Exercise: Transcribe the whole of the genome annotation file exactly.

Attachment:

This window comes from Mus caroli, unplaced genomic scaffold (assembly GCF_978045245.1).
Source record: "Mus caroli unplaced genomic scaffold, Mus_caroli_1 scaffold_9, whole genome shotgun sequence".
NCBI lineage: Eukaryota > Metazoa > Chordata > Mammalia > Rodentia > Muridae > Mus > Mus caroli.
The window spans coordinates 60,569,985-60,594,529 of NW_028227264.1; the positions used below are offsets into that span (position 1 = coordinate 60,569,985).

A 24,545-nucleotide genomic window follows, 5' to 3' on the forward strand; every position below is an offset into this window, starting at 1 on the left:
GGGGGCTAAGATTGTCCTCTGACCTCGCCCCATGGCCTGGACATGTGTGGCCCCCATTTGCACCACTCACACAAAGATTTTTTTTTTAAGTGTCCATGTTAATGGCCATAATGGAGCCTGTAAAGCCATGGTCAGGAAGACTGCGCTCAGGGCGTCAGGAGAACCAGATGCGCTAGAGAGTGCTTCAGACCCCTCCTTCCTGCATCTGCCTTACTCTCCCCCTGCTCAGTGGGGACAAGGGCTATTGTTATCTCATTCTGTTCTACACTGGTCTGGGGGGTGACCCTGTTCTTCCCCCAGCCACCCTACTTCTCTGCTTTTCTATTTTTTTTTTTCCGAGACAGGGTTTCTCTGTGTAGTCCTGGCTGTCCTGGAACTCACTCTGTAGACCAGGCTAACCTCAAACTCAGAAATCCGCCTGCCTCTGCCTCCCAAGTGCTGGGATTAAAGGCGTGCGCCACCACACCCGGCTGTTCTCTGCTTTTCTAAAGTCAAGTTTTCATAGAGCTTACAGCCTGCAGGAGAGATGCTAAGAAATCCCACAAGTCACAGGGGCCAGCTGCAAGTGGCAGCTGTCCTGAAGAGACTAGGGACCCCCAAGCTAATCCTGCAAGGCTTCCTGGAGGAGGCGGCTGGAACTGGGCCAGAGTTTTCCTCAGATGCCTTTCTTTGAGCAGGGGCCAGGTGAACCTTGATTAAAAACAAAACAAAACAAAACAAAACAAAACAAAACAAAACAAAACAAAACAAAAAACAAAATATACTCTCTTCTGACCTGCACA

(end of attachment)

This window comes from Mus caroli, unplaced genomic scaffold (assembly GCF_978045245.1).
Source record: "Mus caroli unplaced genomic scaffold, Mus_caroli_1 scaffold_9, whole genome shotgun sequence".
NCBI lineage: Eukaryota > Metazoa > Chordata > Mammalia > Rodentia > Muridae > Mus > Mus caroli.
The window spans coordinates 60,569,985-60,594,529 of NW_028227264.1; the positions used below are offsets into that span (position 1 = coordinate 60,569,985).

A 24,545-nucleotide genomic window follows, 5' to 3' on the forward strand; every position below is an offset into this window, starting at 1 on the left:
GGGGGCTAAGATTGTCCTCTGACCTCGCCCCATGGCCTGGACATGTGTGGCCCCCATTTGCACCACTCACACAAAGATTTTTTTTTTAAGTGTCCATGTTAATGGCCATAATGGAGCCTGTAAAGCCATGGTCAGGAAGACTGCGCTCAGGGCGTCAGGAGAACCAGATGCGCTAGAGAGTGCTTCAGACCCCTCCTTCCTGCATCTGCCTTACTCTCCCCCTGCTCAGTGGGGACAAGGGCTATTGTTATCTCATTCTGTTCTACACTGGTCTGGGGGGTGACCCTGTTCTTCCCCCAGCCACCCTACTTCTCTGCTTTTCTATTTTTTTTTTTCCGAGACAGGGTTTCTCTGTGTAGTCCTGGCTGTCCTGGAACTCACTCTGTAGACCAGGCTAACCTCAAACTCAGAAATCCGCCTGCCTCTGCCTCCCAAGTGCTGGGATTAAAGGCGTGCGCCACCACACCCGGCTGTTCTCTGCTTTTCTAAAGTCAAGTTTTCATAGAGCTTACAGCCTGCAGGAGAGATGCTAAGAAATCCCACAAGTCACAGGGGCCAGCTGCAAGTGGCAGCTGTCCTGAAGAGACTAGGGACCCCCAAGCTAATCCTGCAAGGCTTCCTGGAGGAGGCGGCTGGAACTGGGCCAGAGTTTTCCTCAGATGCCTTTCTTTGAGCAGGGGCCAGGTGAACCTTGATTAAAAACAAAACAAAACAAAACAAAACAAAACAAAACAAAACAAAACAAAACAAAAAACAAAATATACTCTCTTCTGACCTGCACA